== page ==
When transport impact is ‘severe’

When transport impact is ‘severe’

Since the launch of the National Planning Policy Framework (NPPF) in March 2012 the statement that “Development should only be prevented or refused on transport grounds where the residual cumulative impacts of development are severe”  has created substantial uncertainty. The definition of ‘severe’ has been open to interpretation ever since and now, nearly five years on, we are starting to see the depth of evidence to be able to interpret the NPPF in a meaningful way to projects.

Although still officially undefined by the NPPF and subsequent Planning Practice Guidance (PPG), we have investigated the meaning of ‘severe’ through numerous appeal decisions and our own experiences as expert witnesses. Many things appear at first inconsistent, but this highlights the overarching need to treat each site individually and fundamentally understand the transport context of the development proposals.

The dictionary definition of severe is in 3 parts:

“Severe adj. 1 (of something very bad or difficult) very great. 2 strict or harsh. 3 very plain in style or appearance”.


In terms of NPPF, we assume the first definition applies and have encountered the following scenarios where it crops up:

Infrastructure Development Plans: where infrastructure is listed in IDPs, and is being delivered by developers, or if infrastructure is intended to deliver growth, inspectors have found that this is not severe. Furthermore, inspectors have concluded that where highway authorities have identified junction improvements to deliver a Local Plan, they cannot justify additional mitigation from individual developments. However, where there is no strategic approach to transport infrastructure, inspectors have found that is it not acceptable to just make a financial contribution to an undefined scheme, as this could lead to a severe impact.

Traffic impact: many transport planning consultants and development control officers focus on Degree of Saturation, Practical Reserve Capacity and Ratio of Flow to Capacity to determine traffic impacts and severity. Whilst this is important, inspectors have focussed on queue lengths (and blocking back to previous junctions), delay and locational context. Inspector Stuart Nixon identified that it is not the magnitude of development traffic that leads to a severe impact, but to assess the final residual implications and establish if these are adversely severe. In fact, by its very definition, some impact is acceptable within the NPPF.

Traffic routeing: many inspectors have commented on the routeing options available, and whether all vehicles from the development have to pass through congested routes, contributing to a severe impact. If there are a choice of routes, then this is considered not to be severe.

Accessibility: inspectors have concluded that walking distances, travel times and topography all contribute and influence accessibility, but there is no clear and definitive guidance that is always, strictly applied. The NPPF seeks that development “maximises the opportunity to travel by sustainable modes”; meaning that measures should be provided to encourage and enable it sustainable travel to occur.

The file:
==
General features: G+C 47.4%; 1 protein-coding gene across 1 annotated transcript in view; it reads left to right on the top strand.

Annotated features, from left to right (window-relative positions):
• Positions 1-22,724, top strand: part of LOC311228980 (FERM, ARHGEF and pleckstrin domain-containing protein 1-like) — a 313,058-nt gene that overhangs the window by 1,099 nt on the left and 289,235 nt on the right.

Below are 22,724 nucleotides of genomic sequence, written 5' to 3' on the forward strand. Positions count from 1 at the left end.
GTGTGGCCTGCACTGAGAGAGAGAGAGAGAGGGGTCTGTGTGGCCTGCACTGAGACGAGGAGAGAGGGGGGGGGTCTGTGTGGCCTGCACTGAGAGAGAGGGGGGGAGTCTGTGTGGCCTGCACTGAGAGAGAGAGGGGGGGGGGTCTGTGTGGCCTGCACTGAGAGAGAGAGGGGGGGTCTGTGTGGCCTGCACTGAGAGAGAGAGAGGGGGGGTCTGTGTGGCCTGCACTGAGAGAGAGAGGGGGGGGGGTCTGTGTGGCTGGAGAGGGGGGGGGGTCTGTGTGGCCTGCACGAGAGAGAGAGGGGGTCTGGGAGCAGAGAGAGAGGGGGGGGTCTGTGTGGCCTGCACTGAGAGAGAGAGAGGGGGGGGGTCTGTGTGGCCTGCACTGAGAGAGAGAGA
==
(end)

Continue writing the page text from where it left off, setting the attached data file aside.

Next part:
Design: Manual for Streets is the starting point for design on non-strategic roads, even when local design guidance is based on Design Manual for Roads and Bridges (i.e. pre-dates Manual for Streets). Inspectors have also cited that where existing junctions did not conform to modern day standards, and improvements were proposed to bring them up to standard, these improvements cannot be in conflict with the severe criterion.

Conversely, where junctions were considered severe in geometry and in potential accident terms without development, with additional traffic (and in the absence of mitigation and testing) the cumulative impacts were also considered severe.

Air quality, noise, health and wellbeing also contribute to inspectors’ conclusions on the overall planning balance to inform their decision, but these are rarely considered as the determining factor.

Our findings from review of the inspectors' reports highlights the importance of focussing on the sensitivity of surrounding land uses, understanding committed and proposed transport infrastructure improvements, as well as exploring practical route choice options, and the need to reflect this within our Transport Assessments.

We know towns and cities across the country have finite road space and increasing congestion issues but new homes and jobs are needed in all authorities; accessibility to travel by sustainably modes is, therefore, relative to other sites that could provide the same land use, and as transport planners we facilitate travel by sustainable modes even if it is not taken up from day one.

It has also reinforced the need to focus on the safety of all users in response to the interpretation of inspectors, as we continue to look at whether there are existing issues that can be addressed, consistency in the design process and standards being used as well as balancing the needs of vulnerable users.

Finally, we look for certainty on the delivery of mitigation measures, and to make sure that these are directly linked to the impact – although these do not necessarily need to achieve “nil-detriment” – to demonstrate that the cumulative, residual impacts are not severe.